Conducted by the energy consulting firm Environ International, the study finds that EPA’s new rule would have little impact on the environment.
“Simply put, as proposed, the Tier 3 regulation will impose significant costs on making gasoline. And a study we commissioned by the environmental consulting group Environ concludes that ozone benefits touted by EPA would be only marginal at best,” API Group Director for Downstream and Industry Operations Bob Greco said on a conference call Thursday.
The regulations – published March 29 – call for the near elimination of sulfur from gasoline used in cars and light-duty trucks, cutting it from 30 parts-per-million (ppm) to 10 ppm by 2017.
EPA claims that the new standards, known as Tier 3, would save lives and clean up the environment.
“Over 158 million Americans are currently experiencing unhealthy levels of air pollution which are linked with adverse health impacts such as hospital admissions, emergency room visits, and premature mortality,” EPA said in its regulatory announcement.
“By 2030, the Tier 3 standards would annually prevent: Between 820 and 2,400 premature deaths; 3,200 hospital admissions and asthma-related emergency room visits; 22,000 asthma exacerbations; 23,000 upper and lower respiratory symptoms in children; 1.8 million lost school days, work days and minor-restricted activities.”
API, which represents all sectors of the petroleum industry, disputes EPA’s claims of environmental benefits, saying that because the reduction in sulfur content is so low, the environmental benefits will be few and the cost could be high.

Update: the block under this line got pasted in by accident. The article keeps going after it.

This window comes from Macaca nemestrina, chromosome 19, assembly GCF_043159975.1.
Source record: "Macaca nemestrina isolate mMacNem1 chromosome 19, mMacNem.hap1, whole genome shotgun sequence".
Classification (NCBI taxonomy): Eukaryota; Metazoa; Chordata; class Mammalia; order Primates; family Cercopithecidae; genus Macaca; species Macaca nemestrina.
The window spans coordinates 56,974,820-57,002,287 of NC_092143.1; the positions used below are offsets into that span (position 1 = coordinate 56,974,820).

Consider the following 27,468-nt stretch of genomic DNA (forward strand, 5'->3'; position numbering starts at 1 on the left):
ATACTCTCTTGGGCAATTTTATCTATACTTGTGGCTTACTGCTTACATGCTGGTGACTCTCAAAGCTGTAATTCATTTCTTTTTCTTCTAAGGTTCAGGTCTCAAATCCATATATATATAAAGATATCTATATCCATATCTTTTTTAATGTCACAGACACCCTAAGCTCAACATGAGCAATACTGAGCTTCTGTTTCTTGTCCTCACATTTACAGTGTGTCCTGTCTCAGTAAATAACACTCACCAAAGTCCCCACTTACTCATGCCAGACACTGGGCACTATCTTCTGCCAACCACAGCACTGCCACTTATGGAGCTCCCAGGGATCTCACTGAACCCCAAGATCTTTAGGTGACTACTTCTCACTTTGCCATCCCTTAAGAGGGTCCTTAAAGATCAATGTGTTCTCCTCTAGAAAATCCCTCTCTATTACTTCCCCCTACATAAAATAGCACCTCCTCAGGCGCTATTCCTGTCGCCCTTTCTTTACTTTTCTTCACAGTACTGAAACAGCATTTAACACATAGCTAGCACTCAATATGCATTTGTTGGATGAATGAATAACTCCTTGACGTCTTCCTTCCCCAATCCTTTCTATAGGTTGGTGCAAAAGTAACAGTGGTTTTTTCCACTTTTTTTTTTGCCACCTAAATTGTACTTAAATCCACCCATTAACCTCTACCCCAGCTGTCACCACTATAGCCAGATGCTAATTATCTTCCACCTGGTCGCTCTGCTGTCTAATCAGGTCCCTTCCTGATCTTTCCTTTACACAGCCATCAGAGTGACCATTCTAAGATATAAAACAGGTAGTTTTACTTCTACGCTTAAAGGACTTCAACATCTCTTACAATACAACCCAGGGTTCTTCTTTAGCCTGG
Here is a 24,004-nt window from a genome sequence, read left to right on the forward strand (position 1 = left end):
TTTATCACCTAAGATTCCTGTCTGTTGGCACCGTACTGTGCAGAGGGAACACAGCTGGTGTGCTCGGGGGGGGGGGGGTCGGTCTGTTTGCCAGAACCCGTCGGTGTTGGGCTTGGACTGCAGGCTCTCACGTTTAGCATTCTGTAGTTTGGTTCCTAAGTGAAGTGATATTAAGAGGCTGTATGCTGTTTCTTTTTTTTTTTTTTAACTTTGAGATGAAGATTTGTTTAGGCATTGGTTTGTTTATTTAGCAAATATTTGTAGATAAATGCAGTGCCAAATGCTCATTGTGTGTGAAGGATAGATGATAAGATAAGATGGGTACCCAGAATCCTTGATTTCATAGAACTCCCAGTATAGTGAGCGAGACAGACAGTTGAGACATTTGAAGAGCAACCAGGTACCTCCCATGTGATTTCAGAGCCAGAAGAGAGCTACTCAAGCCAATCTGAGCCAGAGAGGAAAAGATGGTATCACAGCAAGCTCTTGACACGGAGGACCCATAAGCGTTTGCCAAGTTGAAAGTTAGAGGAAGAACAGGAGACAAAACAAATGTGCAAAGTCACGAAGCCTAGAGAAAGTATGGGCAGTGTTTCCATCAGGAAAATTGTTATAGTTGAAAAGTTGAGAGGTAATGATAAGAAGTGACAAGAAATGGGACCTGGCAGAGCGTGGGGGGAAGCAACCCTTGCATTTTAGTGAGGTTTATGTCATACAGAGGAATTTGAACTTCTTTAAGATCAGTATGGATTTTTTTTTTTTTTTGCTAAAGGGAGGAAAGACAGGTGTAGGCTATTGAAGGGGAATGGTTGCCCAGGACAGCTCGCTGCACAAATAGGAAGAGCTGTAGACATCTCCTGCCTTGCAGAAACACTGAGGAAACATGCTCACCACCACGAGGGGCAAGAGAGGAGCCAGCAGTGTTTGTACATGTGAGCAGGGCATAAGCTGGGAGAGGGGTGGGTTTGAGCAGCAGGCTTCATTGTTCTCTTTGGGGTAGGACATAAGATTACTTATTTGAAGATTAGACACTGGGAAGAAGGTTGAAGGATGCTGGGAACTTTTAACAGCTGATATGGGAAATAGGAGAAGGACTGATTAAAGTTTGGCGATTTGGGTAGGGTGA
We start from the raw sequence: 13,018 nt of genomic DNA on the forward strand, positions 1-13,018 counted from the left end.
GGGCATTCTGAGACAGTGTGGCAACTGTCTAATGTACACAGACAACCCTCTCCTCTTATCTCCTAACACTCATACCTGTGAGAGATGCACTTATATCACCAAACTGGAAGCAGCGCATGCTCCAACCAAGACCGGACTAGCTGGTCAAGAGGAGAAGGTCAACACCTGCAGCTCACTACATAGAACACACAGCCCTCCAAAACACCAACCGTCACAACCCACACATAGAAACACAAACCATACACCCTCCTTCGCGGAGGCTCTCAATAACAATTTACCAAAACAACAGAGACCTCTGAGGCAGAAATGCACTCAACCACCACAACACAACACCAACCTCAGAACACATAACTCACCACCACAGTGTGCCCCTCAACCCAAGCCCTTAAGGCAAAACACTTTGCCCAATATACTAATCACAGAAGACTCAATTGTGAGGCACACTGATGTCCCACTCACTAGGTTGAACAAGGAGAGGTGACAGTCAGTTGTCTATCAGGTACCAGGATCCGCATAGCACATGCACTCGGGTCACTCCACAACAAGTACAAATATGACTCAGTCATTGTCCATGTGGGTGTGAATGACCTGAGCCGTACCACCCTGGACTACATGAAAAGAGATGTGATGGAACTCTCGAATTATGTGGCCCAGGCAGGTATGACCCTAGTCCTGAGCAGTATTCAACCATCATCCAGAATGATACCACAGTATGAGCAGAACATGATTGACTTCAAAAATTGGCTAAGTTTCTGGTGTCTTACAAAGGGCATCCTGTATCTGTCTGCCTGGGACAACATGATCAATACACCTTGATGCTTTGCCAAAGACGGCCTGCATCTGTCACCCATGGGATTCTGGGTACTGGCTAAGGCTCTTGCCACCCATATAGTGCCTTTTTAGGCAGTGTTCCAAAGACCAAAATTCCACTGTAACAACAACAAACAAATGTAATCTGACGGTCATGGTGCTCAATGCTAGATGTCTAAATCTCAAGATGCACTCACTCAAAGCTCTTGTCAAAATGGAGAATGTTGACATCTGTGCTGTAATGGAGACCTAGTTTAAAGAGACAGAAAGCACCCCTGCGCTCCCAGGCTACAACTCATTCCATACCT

“EPA’s new Tier 3 gasoline proposal is a prime example of what happens when regulators ignore facts and hard science,” Greco said Thursday.
The Environ study modeled the effect on the atmosphere from the EPA’s 10 ppm sulfur standard, which it called LEV [Low-Emission Vehicle] III, finding very little positive impact even during summertime, when air pollution is at its worst.
“[N]ationwide implementation of more stringent LDV [light duty vehicle] emissions standards similar to LEV along with further reductions in gasoline sulfur content would yield only very small additional improvements in 2022 summertime ozone concentrations,” the study found.
In other words, the study found that overall there would be only a 0.7 percent reduction in peak air pollution from implementing the stricter sulfur standards.
API said that if EPA further strengthens regulations – adding a proposed vapor pressure reduction requirement – it could result in as much as a $0.25 per gallon increase in the cost of gasoline. Vapor pressure determines the volatility of gasoline and is regulated to control how quickly it evaporates to control emissions.
API’s Greco said that Americans should not have to bear the cost of EPA’s poorly-designed regulations, no matter how well intentioned they might be.
“Americans shouldn’t have to bear the brunt of EPA regulations that lack a basis in science and will, at best, yield negligible environmental benefits,” he said. “These rules typify a troubling disconnect between EPA’s regulatory agenda and the everyday reality of America’s energy consumers.”